My friend plays a beautiful Martin made in 1966. It sounds scrumptious. He will play my Seagull sometimes just because it sounds so much like his.  Now I am not sure if that is because we use similar pickups (LR Baggs) but he could ruin 3 of my guitars and still not have spent what his is worth. He likes the wider nut and my 25th Anniv. gull does sound awesome either acoustic or amped up. I have never seen him play any other guitar on stage other than mine. My friend is a professional musician and plays in 4 different groups.  Writes children's music and makes me look very much the amateur.  The only think I have over him is I can play almost all instruments just none of them very well.  I play them well just not very well.

I just can't stick with one instrument long enough to get that much better or I just can't get that much better so I change instruments.

My newest toy is an Ukulele.  Very fun to play.

Seagull makes very fine instruments that everyone can afford, I like that!  Reminds me of companies like Hohner. Hohner makes great harmonicas and recorders and accordions that everyone can afford.  From the beginner who can get a 4 dollar recorder to the pro who wants the very best and is willing to pay for it. I think that this kind of business model works the best for all parties.  Of course they make a lot of junk as well but if it gets a youngster play music I am all for it.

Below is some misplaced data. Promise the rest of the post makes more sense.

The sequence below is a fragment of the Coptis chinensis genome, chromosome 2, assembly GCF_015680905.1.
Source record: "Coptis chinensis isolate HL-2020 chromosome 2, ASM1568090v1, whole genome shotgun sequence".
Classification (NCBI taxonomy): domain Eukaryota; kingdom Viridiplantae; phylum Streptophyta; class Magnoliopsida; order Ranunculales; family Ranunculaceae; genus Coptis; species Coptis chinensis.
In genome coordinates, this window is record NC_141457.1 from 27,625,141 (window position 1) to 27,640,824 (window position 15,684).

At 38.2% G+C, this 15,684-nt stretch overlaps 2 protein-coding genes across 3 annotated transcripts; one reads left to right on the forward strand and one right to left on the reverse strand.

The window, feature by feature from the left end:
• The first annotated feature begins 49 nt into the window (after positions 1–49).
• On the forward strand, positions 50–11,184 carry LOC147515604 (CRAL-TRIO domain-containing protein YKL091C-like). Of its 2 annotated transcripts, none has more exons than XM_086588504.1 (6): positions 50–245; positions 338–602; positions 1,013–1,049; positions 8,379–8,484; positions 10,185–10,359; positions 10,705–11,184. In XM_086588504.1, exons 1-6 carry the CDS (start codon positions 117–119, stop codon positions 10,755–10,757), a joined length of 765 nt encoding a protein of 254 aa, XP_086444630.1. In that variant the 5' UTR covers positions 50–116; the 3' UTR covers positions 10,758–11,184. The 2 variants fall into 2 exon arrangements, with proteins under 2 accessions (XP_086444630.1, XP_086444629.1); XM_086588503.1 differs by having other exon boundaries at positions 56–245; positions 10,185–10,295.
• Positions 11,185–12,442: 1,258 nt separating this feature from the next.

Hi DJ

Are you familiar with James Hill? Listen to what does onthis Uke! http://www.youtube.com/watch?v=KV2nZF-pZ1g&feature=BFa&list...

 

I hope you enjoy it as much as I do. have a GREAT 4th

Michael

 

Basically the difference between a top-of-the-line Seagull (at maybe $1,500) and a $2,500 Martin/Taylor/Gibson is in a) the name on the headstock, b) the materials used, INCLUDING BLING; and c) the overall attention to detail and workmanship.  At least I feel that way about Martin and Taylor.  I have never owned and have played very, very few Gibsons.

However, I own a $1,200 Martin, a $1,200 Taylor and a $1,200 Seagull ... that's pretty much the street price incl tax on each one.

All of them have their own individual set of attributes and shortcomings.

When I first sit down to play, I have the choice of grabbing any of the three, but I almost always pick up the Seagull first.

It's my "go-to" guitar!  Most days, the Seagull gets at least 35-40% of my attention.  But, honestly, some days the Gull just doesn't feel right and I put it down quickly and move to one of the others.

Perhaps that explains in large part, why even though I host a chat forum devoted to Seagull/Godin, I'm open to discussing pretty much any make or model and willing to accept honest (but, mild!) criticism of Gulls.  Owning the other more high-profile brands helps give me a pretty broad perspective.

 

I am lucky enough to have a relatively wide range of guitar types to choose from when I sit down to play - archtop, classical, 12-string, 6-string - it all depends on mood...and who might be asleep at the time... ;-)